Many people are aware of Dia de los Muertos, or Day of the Dead, which is celebrated in Mexico however, an interesting fact that I did not realize was that this was a ritual practiced by the indigenous people prior to the arrival of the Conquistadors.   Day of the DeadAs with most pagan rituals the Catholic Spaniards tried to eliminate this annual ritual deeming it sacrilegious.  However, as with most pagan customs their battle was futile and instead it was merged with the Christian celebration “All Saints Day” and “All Souls Day”, taking place on November 1 and 2nd.    What began as an Aztec month long celebration now spans a two-day period.  The first day is to honor the children who have predeceased us and the second day is to honor all people who have died.

Instead of a grim affair, these celebrations are a way to honor the life of the loved ones who have departed.  They take on different flavors depending on which part of the country you live in and rural and urban areas  offer variations on the event as well.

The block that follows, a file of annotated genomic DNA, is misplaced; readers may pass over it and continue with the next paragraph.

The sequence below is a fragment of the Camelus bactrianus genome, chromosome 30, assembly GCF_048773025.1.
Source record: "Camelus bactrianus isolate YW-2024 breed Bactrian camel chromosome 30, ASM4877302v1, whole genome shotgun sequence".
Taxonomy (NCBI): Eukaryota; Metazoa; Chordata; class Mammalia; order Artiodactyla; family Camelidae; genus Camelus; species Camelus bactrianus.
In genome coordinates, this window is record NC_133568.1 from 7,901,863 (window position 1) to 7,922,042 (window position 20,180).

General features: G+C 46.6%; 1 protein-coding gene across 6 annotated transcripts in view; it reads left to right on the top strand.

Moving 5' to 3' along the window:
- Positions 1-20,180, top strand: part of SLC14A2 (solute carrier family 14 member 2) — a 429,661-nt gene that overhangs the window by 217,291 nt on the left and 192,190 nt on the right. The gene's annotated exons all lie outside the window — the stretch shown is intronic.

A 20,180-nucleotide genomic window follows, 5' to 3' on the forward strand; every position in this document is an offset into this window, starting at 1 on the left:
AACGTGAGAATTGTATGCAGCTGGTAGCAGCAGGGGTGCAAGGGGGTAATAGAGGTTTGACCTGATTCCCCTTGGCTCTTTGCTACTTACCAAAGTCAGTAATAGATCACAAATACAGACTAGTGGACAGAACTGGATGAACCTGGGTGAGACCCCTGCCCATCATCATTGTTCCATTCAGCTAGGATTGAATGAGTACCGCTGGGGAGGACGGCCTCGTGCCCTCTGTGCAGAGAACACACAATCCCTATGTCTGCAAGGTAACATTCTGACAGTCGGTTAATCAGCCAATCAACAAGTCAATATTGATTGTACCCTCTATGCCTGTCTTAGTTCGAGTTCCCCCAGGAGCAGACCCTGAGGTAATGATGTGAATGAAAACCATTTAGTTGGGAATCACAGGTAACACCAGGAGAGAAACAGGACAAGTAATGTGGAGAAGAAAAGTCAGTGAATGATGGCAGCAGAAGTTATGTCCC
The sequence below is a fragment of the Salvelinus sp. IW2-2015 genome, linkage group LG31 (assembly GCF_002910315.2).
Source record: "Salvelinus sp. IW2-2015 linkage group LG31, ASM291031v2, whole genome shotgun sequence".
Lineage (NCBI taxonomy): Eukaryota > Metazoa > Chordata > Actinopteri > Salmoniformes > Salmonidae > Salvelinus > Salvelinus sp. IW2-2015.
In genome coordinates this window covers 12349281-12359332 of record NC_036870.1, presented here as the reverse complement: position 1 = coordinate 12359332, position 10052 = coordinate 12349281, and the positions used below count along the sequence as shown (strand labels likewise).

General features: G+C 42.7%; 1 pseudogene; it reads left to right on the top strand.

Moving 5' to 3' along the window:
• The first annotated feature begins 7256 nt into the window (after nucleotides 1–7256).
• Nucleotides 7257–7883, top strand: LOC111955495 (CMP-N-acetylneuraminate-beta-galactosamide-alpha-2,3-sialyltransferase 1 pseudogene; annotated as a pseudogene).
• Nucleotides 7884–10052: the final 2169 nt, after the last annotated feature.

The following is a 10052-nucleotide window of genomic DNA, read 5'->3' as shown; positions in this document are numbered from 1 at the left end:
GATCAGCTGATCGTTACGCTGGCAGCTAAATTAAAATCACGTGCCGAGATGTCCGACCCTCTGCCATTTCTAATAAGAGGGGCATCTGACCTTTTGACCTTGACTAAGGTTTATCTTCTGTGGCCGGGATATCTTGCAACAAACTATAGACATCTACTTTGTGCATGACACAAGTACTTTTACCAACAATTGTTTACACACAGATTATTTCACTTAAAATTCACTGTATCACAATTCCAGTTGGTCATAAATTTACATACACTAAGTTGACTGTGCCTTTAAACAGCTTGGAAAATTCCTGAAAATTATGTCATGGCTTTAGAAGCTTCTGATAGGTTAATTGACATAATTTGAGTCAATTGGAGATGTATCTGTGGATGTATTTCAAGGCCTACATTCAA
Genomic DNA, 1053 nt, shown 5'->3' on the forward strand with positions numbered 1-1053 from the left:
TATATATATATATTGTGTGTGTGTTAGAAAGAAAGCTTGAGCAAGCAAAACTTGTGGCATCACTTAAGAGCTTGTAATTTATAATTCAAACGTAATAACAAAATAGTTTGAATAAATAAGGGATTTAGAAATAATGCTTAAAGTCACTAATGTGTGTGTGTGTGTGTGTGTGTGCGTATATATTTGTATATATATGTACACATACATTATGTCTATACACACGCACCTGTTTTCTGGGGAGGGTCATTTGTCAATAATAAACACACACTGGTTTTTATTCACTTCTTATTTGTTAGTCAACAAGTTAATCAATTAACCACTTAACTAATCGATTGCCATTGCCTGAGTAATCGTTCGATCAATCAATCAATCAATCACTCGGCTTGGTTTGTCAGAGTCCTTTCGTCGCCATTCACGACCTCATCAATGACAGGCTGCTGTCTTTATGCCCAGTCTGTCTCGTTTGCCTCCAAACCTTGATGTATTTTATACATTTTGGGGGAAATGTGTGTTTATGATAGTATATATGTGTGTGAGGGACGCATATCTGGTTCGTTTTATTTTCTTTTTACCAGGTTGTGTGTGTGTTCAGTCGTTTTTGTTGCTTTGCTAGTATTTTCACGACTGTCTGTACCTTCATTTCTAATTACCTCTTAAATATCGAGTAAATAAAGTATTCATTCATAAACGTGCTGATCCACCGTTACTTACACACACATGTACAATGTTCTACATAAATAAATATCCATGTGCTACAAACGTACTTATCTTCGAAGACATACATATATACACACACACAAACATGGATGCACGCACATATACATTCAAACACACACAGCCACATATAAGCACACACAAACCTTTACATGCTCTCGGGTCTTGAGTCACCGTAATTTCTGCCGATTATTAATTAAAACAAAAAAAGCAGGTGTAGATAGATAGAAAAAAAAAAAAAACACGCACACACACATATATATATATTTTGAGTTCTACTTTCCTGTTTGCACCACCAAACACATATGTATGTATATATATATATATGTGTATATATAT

Many traditionalists still visit the cemetery where family members are buried and spend the day sharing in foods the departed loved and taking gifts they might have enjoyed.  Others may have a family gathering in their homes and pay homage to photos of the loved ones in altars, which are a common area of many Mexican homes.  For those in the United States it might be somewhat similar to Memorial Day where we honor loved ones lost to war.  When I was a child I remember that we visited my brother’s grave during this holiday and he was just a young child when he died.  Memorial Day was a holiday where we honored all loved ones.

No matter where you live it is a beautiful tradition  to honor and remember those who have departed before us and to remember the impact they made upon our lives.   In Mexico this tradition is celebrated with all of the theatrics that we have to come to expect of such a warm, loving, and colorful culture.  Que Dios Bendiga a estas Almas.  Bless you all departed souls.